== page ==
Volume 33 Number 69
                 Produced: Tue Oct 10  6:14:11 US/Eastern 2000

Subjects Discussed In This Issue: 

Aleynu's Censored Phrase
         [Eli Linas]
         [Chaim Shapiro]
Artscroll Gemorah (2)
         [Steven Schulman, Shaya Goldmeier]
Avodah Zarah ?
         [David Waysman]
Chassidishe Shechita
         [Mark Steiner]
Frum men wear rings?
         [Chaim Mateh]
         [David Olivestone]
Men and wedding rings
         [Danny Skaist]
A Mesorah of Kashruth - Chalav Yisroel & Glatt Kosher
         [Carl Singer]
More book questions.
         [Howard Reich]
Proper Quotation
         [Yisrael Medad]
Tikkun Leah
         [Israel Rosenfeld]
Wedding rings?
         [Aliza Fischman]
Zmanim Calculator
         [Gershon Dubin]


From: Eli Linas <linaseli@...>
Date: Thu, 28 Sep 2000 12:13:22 +0200
Subject: Re: Aleynu's Censored Phrase

Concerning removing some words from Aleinu, A. Frimer wrote:

>There is no doubt that in all of pre-World war Europe the verse
>was removed because of the censors. It was out for hundreds of
>years. And once out - it becomes T-R-A-D-I-T-I-O-N.  It's almost like
>the hesitancy most males (myself included) have about wearing techelet
>on their tsitsit - even though according to most poskim there is nothing
>to lose!

Since when do we say that because the non-Jews force us to do something
that it becomes tradition??? Moreover, this is absolutely nothing like
techeles, the wearing of which was not forcebly taken from us! Also,
there is not 100% universal agreement that what some people wear today
is techeles, but there is 100% agreement that these words are part of
Aleinu. Furthermore, I suspect that just because the censor removed
them, we didn't stop saying them - father's continued to teach it to
their children. The only difference is now, publishers are printing it
in the text again. Therefore, we have always said it, and will continue
to say it, for this is our TRADITION.

Eli Linas


From: Chaim Shapiro <Dagoobster@...>
Date: Wed, 27 Sep 2000 23:39:20 EDT
Subject: Artscroll

I find it hard to see where Aharon Fischman disagrees with my assertions
about the Artscroll Gemorahs.  I did say that Artscroll is an incredible
rescource for those who otherwise would be unable to learn.  Likewise,
Aharon agrees with my decision to not use the Artscroll in my own
learning.  So Aharon, please clarify your point of contention!

I'd like to take this opportunity to wish the entire Mail Jewish Family a 
Ksiva Vchasima Tova!

Chaim Shapiro


From: Steven Schulman <Steven.Schulman@...>
Date: Thu, 28 Sep 2000 10:02:45 -0400
Subject: Re: Artscroll Gemorah

>What's worse, I must admit, the ease of the Artscroll is a very tempting
>"crutch" to lean on when one does not want to spend the time figuring
>out a Gemorah on his own.

What's worse, I must admit, the ease of Rashi is a very tempting
"crutch" to lean on when one does not want to spend the time figuring
out a Gemorah on his own.

From: Shaya Goldmeier <JGoldmeier@...>
Date: Thu, 28 Sep 2000 04:59:44 EDT
Subject: Re: Artscroll Gemorah

Reb Chaim,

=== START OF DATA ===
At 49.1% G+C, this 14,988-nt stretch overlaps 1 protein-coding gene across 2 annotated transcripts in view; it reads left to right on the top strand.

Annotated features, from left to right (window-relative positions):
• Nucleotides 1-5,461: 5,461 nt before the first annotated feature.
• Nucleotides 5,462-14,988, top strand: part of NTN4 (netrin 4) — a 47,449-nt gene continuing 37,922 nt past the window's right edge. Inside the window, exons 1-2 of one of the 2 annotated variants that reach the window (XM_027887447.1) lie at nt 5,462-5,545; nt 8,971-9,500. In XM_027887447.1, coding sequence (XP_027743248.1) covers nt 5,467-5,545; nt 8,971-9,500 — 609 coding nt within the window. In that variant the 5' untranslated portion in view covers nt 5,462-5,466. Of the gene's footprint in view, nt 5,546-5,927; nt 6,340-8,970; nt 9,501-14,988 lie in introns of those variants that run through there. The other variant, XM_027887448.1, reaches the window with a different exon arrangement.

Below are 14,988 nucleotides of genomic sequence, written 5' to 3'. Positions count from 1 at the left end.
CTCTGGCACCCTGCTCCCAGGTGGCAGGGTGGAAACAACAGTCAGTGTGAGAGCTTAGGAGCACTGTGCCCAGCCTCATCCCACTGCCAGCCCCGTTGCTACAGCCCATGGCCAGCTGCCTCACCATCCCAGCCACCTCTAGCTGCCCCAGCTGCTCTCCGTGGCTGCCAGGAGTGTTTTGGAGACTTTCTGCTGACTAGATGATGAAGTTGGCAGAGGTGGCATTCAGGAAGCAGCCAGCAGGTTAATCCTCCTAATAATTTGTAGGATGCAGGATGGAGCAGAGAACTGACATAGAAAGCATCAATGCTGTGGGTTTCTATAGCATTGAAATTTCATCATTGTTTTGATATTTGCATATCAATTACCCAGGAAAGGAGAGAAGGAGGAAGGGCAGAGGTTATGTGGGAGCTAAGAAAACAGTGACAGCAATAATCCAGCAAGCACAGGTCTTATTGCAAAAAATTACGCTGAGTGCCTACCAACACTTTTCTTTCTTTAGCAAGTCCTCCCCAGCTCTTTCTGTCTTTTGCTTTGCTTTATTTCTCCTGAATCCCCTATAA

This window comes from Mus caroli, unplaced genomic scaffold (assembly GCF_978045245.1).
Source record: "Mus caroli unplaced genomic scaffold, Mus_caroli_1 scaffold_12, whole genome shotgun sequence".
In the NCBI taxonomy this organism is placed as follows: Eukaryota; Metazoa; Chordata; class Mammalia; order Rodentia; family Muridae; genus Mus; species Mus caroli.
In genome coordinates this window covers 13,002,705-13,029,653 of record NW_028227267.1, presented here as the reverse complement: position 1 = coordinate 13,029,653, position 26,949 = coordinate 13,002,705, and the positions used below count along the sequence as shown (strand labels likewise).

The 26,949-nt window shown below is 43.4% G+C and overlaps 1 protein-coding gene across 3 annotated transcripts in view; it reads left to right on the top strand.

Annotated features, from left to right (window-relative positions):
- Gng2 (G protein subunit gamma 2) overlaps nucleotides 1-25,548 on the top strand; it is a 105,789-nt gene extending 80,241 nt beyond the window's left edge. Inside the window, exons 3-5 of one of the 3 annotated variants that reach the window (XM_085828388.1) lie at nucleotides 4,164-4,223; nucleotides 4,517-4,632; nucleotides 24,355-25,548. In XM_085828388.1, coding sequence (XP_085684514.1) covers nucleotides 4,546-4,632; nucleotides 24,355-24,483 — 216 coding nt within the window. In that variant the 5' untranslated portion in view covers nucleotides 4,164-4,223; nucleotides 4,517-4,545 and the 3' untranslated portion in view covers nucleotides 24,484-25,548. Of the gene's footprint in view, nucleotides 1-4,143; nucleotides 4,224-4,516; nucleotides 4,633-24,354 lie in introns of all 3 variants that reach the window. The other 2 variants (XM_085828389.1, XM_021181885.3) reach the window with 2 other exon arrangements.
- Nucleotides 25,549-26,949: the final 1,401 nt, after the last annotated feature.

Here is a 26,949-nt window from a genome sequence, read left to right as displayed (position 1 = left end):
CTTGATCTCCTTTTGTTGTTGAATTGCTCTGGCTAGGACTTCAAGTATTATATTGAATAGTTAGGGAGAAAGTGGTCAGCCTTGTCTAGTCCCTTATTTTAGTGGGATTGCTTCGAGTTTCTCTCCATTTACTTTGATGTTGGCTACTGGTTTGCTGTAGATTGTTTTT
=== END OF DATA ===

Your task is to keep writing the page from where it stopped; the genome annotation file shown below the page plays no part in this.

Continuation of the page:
have you considered that matbe the point of the torah is to open
learning to all - not limit it to those who want to shvitz over it?
Should we eliminate rashi because rashi "explains" things that otherwise
we wouldn't understand?  Why discount Artscroll?  Is it because it's in
english and Yeshivas have mostly held gemara as a key to a secret club
to seperate themselves from baal habatim.  and now the secret is out.
Sorry for being so sarcastic but you sound like too many what I call
"born-again" jews who think that "ameilus b'torah" means to suffer, not
work at it alot.  I beleive it was R' Kaminetsky who insisted when
teaching in America that rebeim start teaching in english because that
is what the talmidim here understand.  Yes, you have to pick up a
seperate sefer now to find the "Ron and MaHaRSHa" butcount that towards
your struggle, even if it's a struggle of just carrying those extra

good yom tov all,
shaya goldmeier


From: David Waysman <davidw@...>
Date: Thu, 28 Sep 2000 13:21:00 +1000
Subject: Avodah Zarah ?

All the discussion about the troublesome phrase of Aleinu, gave me pause
to wonder whether there is some sort of prohibition to express the name
of an alien god.  There are those who refuse to invoke the secular year
name (2000), for what it represents. Methinks however that maybe we
should be more hesitant to use the names of certain of the days of the
week, eg Wednesday (named after Woden), Thursday (Thor) etc, as well as
some months [January (Janus), March (Mars), spring to mind].

 Is popular usage or public ignorance sufficient justification to use
these names ?

[If you follow this path, you should also not be allowed to use the
names of the Hebrew Months, check out the source of many of the
names. Mod.]

Rgds & Shanah Tovah
David Waysman


From: Mark Steiner <marksa@...>
Date: Wed, 27 Sep 2000 23:25:21 +0200
Subject: Re: Chassidishe Shechita

    My information is that ALL (Ashkenazi) shechitos today in the
U. S. are "chassidishe"--including Breuer's shechita.  I heard this from
a shochet I met in Europe who told me that he could not be appointed a
shochet at Breuer's kehilla because they take only chassidishe shochtim,
even though he had studied at the Mirrer Yeshiva in Jerusalem for many
years and had a "kabbalah" as a shochet from Eretz Yisrael.  I'd be
interested in any other information that readers have on this topic,
because what he told me shocked me.

Mark Steiner


From: Chaim Mateh <chaimm@...>
Date: Thu, 28 Sep 2000 18:44:36 +0200
Subject: Frum men wear rings?

In vol 33 #66, Louise Miller <daniel@...> wrote:

<< I would venture a guess that at least 50% of all frum married people DO
in fact wear rings.>>

If you include married frum women, then I would say that your 50% figure
is accurate, since women are about 50% of humankind.  OTOH, if you refer
to married frum _men_ only, then I would say that you were not including
the Yeshivish/Chassidish/Chareidi men.  In these communities, I would be
surprised if even 5% of their married men wear rings, of any kind.

[I thought it was extremely obvious that Louise and the previous poster
she was quoting was explicitly refering to the fact that almost all frum
women wear rings, so that statements that "frum people do not wear
rings" is clearly wrong, and if you mean "frum men do not wear rings"
say that. Mod.]

Regarding what someone else wrote, that frum men used to wear rings,
bringing proof from the fact that the Gemoro talks about signet rings
(used to "sign" contracts).  This discussion is not about signet rings
used for business purposes.  We are discussing _ornamental_ rings.  When